Luwum cared for all people and carried them in his heart. For example, he started a warfare relief program for those families and individuals who were affected by the regime. Many feared going back home (e.g. students who were at school at the time their parents and relations were killed by soldiers) for fear of being abducted. To this day, the program still exists.

Luwum was a leading voice in criticizing the excesses of the Idi Amin regime as he came to know more and more of the brutality of the regime, and as the people looked up to him for moral support and material assistance. He presented a formidable force which Amin, who could not stand any challenge, determined to have checked.

On February 5, 1977, to protest the policies of arbitrary killings and unexplained disappearances of the educated individuals from the Christian faith, mainly Protestants, Luwum and fellow bishops of the Church of Uganda issued a pastoral letter addressed to President Amin which in part read:

Furthermore, we are made sad by the increasing forces that are setting Ugandans one against the other. While it is common in Uganda for members of one family to be members of different religious organizations, there is an increasing feeling that one particular religious organization is favored more than any other. So much so that in some parts of Uganda members of Islam, who are in leading positions, are using these positions to coerce Christians into becoming Muslims.

Secondly, members of security forces are sons of civilians and they have civilians as brothers and sisters. When they begin to use the gun in their hands to destroy instead of protecting civilians, then the relationship of mutual trust and respect is destroyed.

The gun, which was meant to protect Uganda as a nation, the Ugandans as citizens and their property, is increasingly being used against the Ugandan to take away life and property. [4]

Luwum personally delivered this note of protest to dictator Idi Amin. Shortly afterwards, the archbishop and other leading churchmen were accused of treason.

Consequently, on February 16, 1977, Luwum was arrested together with two cabinet ministers, Erinayo Wilson Oryena and Charles Oboth Ofumbi and a few other suspects, paraded forth to read out “confessions” implicating the three men. The archbishop was accused of planning to stage a coup. The next day, Radio Uganda announced that the three had been killed when the car transporting them to an interrogation center had collided with another vehicle. However, when Luwum’s body was released to his relatives, it was riddled with bullets. Henry Kyemba, Minister of Health in Amin’s government, wrote in his book A State of Blood, “The bodies were bullet-riddled. The archbishop had been shot through the mouth and [had] at least three bullets in the chest.” [5] Time Magazine stated that “some reports even had it that Amin himself had pulled the trigger, but Amin angrily denied the charge, and there were, of course, no first-hand witnesses.” [6]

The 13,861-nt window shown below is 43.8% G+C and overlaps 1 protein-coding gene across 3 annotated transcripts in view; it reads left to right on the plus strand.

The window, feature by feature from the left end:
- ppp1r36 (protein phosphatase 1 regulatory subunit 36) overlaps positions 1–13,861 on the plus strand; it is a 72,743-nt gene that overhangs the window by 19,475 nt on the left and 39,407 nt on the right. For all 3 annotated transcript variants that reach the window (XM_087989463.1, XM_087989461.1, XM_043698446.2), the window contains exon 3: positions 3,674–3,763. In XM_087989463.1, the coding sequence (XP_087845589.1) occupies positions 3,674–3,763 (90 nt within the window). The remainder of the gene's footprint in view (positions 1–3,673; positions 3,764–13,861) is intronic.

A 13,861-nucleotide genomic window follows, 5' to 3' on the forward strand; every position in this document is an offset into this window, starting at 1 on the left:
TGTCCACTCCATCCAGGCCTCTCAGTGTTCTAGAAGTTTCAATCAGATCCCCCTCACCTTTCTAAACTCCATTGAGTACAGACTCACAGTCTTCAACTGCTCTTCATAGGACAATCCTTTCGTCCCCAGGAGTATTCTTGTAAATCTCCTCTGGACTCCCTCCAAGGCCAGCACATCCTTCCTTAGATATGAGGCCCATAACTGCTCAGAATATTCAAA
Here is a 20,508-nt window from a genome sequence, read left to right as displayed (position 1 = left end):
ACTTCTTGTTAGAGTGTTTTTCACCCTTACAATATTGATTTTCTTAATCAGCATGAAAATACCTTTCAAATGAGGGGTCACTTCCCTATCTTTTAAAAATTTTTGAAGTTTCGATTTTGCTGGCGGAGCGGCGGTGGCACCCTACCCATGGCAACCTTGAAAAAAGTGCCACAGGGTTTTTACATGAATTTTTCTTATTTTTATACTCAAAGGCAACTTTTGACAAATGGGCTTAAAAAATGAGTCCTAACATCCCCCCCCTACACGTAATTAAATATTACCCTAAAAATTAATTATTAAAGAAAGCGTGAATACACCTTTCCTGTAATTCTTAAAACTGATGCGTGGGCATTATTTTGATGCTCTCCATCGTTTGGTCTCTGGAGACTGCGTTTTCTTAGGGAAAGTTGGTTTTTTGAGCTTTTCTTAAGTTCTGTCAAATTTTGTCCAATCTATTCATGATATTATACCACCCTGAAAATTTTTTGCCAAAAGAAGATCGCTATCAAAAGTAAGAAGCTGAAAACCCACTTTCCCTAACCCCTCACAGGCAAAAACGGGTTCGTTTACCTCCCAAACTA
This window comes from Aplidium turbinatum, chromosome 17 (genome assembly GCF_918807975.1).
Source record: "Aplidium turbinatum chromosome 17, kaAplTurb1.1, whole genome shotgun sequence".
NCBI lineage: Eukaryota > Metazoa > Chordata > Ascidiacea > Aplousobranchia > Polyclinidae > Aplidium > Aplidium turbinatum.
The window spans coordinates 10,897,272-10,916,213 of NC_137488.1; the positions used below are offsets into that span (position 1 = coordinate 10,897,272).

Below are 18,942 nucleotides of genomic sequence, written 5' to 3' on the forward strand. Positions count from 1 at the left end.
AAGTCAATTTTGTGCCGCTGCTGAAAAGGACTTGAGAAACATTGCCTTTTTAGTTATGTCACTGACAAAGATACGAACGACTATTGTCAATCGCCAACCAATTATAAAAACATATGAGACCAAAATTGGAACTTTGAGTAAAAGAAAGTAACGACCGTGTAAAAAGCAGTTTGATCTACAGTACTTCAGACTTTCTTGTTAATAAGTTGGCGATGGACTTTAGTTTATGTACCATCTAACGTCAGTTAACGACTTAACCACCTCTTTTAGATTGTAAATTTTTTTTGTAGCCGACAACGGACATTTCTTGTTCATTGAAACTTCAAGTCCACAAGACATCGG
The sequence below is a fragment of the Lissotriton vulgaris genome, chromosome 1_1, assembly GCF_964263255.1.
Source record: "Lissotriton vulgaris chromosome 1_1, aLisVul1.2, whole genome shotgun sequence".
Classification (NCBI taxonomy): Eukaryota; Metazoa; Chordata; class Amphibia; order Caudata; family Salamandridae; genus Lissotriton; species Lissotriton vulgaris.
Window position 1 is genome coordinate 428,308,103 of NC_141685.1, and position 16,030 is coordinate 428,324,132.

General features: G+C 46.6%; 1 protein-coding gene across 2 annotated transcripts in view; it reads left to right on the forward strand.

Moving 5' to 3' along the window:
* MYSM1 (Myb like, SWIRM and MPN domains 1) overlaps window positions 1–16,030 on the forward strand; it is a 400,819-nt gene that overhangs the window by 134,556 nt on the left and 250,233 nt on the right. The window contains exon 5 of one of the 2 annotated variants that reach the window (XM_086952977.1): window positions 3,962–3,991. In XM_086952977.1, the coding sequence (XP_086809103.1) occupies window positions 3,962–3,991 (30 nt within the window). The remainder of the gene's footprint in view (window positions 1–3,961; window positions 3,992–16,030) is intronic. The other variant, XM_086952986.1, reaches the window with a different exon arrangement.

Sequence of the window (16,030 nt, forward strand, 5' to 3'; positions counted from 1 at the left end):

Why did Luwum get involved in all this? The truth is he had a high sense of responsibility as a leader and as a committed Christian–a Christian leader whose faith in Christ made him love justice and obey his Master’s call to lay down his life for others. He dared to challenge evil and in doing so, he laid down his life for the Ugandan people.

Luwum was survived by a widow, Mary Lawinyo Luwum, and nine children. He is recognized as a martyr by the Anglican Communion.

John Kateeba Tumwine


  1. Margaret Ford, Janani: The Making of a Martyr, p.21-22.

  2. Ibid, pp.22-27, 32-33.

  3. Ben Okello Luwum interview.

  4. Pastoral letter of the Bishops of the Church of Uganda to Amin, Feb. 5, 1977.

  5. Henry Kyemba, A State of Blood.

  6. “Amin: The Wild Man of Africa,” Time Magazine.


Kyemba Henry. A State of Blood: The Inside Story of Idi Amin. New York: Ace Books, 1977.

“Amin: The Wild Man of Africa,” Time Magazine. March 7, 1977. Church of Uganda Archives, Uganda Christian University, Mukono.

Ford, Margaret. Janani: The Making of a Martyr. London: Marshall, Morgan and Scott, 1978.

Kivengere, Festo. “Uganda Recovering from Amin” in The Indianapolis News, May 7, 1980, p. 57, Indianapolis Newspaper.

Craig, Mary. Candles in the Dark: Six Modern Martyrs. London: Hodder and Stoughton, 1984.

Ben Okello Luwum (first born heir), interview by author, February 16, 2010 during the memorial service at All Saints Cathedral, Kampala.

Pastoral letter of the Bishops of the Church of Uganda to Amin Feb. 5, 1977. Church of Uganda Archives, Uganda Christian University, Mukono.

This story, received in 2010, was written by Rev. Canon John Kateeba Tumwine, who was director of Global South Institute at Uganda Christian University, coordinator of regional theological colleges in the Church of Uganda, and member of the DACB Advisory Board, East Africa at the time.